This Timeline is meant to be a resource for those following SEC actions and guidance related to digital assets and to assist experienced securities counsel in assessing the applicability of the federal securities laws. The Timeline is for informational purposes only and does not constitute legal advice. If you are, or are planning to engage in transactions involving digital assets, you may want to contact experienced securities counsel.

Information in the Timeline is provided “as-is,” and may not reflect the latest guidance from the SEC and/or other federal or state regulatory authorities. The Timeline contains links to third-party websites. Such links are only for the convenience of the reader or user. Use of and access to the Timeline, including the links contained within the Timeline, do not create an attorney-client relationship with Perkins Coie LLP.

  • Unamended Infrastructure Bill with “Broker” Reporting Requirements Set for Vote in September
  • CFTC Provides Clarification on Its Regulatory and Enforcement Authority
  • Despite El Salvador’s Strongly Worded Bitcoin Law, Bitcoin Usage Remains “Totally Optional”
  • China’s Shandong Supreme Court Holds Crypto Assets Not Legally Protected
  • Thailand Releases Crypto Custodian Regulations
  • Bitcoin Stability Leveraged in Afghanistan Amid Taliban Takeover

Continue Reading Blockchain Week in Review: Week of August 30, 2021

Weekly Fintech Focus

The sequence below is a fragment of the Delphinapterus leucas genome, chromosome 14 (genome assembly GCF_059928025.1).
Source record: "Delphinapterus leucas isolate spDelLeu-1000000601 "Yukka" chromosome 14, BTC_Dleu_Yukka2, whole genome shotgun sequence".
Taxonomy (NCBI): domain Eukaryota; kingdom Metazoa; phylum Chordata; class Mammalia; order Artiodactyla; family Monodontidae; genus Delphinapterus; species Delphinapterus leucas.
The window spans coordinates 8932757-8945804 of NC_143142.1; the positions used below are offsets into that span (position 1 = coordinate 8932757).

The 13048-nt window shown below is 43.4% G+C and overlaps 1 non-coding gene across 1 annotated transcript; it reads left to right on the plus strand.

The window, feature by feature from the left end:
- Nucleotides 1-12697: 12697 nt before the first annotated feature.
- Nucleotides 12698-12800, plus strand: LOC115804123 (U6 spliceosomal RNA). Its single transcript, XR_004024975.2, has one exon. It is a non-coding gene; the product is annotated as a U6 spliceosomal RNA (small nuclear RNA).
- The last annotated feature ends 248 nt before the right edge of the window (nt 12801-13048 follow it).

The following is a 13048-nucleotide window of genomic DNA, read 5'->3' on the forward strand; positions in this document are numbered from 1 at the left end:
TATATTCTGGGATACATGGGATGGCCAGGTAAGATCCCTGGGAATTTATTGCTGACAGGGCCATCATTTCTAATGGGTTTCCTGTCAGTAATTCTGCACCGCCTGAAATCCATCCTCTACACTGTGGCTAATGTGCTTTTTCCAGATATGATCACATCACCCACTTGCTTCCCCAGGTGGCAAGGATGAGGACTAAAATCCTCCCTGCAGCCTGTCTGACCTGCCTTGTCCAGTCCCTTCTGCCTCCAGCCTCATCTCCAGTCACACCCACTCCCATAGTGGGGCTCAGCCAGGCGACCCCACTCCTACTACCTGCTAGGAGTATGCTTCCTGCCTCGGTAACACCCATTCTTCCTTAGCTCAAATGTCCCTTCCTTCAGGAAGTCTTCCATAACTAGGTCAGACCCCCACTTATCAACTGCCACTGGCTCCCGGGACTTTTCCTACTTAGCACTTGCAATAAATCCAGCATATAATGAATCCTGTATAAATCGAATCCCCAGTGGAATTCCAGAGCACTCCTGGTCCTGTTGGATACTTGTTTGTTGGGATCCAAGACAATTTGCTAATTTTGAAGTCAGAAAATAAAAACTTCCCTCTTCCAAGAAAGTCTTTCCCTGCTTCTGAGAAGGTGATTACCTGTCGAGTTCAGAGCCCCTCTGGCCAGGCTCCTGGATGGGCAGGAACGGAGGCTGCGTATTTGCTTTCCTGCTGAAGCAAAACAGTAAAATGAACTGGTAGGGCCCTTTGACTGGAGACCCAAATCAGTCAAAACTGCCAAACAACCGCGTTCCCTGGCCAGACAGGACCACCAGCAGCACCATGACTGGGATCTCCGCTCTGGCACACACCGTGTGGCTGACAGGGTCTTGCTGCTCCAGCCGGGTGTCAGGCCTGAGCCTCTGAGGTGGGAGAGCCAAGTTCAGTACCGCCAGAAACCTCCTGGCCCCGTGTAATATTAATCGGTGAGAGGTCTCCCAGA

• Congress Members Reintroduce Bill to Define Digital Assets
  • President’s Working Group on Financial Markets Meets to Discuss Stablecoins
  • Chairman Gensler Remarks Signal SEC Future Focus on Potential Crypto Regulation Through Security-Based Swaps Authority
  • DraftKings Announces Launch NFT Digital Marketplace
  • Mastercard Announces Enhancements to Digital Currency Card Program
  • European Commission Proposes to Expand Regulations on Cryptocurrency Service Providers
  • Russian Central Bank Urges Stock Exchanges to Avoid Listing Crypto Companies

Continue Reading Virtual Currency Legal Report – Week of July 19

Weekly Blockchain Focus

  • European Central Bank announces the investigation phase of a digital Euro project.
  • SEC charges with unlawfully touting digital asset securities.
  • Federal court order permanently bans PaxForex and imposes a $300,000 penalty for offering illegal leveraged transactions in Bitcoin, Ether, Litecoin, and precious metals.
  • Shapeshift announces “largest airdrop in history” as it attempts to become a fully decentralized exchange.
  • Saquon Barkley announces plan to accept all endorsement money in Bitcoin.
  • Tom Brady and Gisele Bündchen take a stake in cryptocurrency exchange FTX.

Continue Reading Blockchain Week in Review: Week of July 12, 2021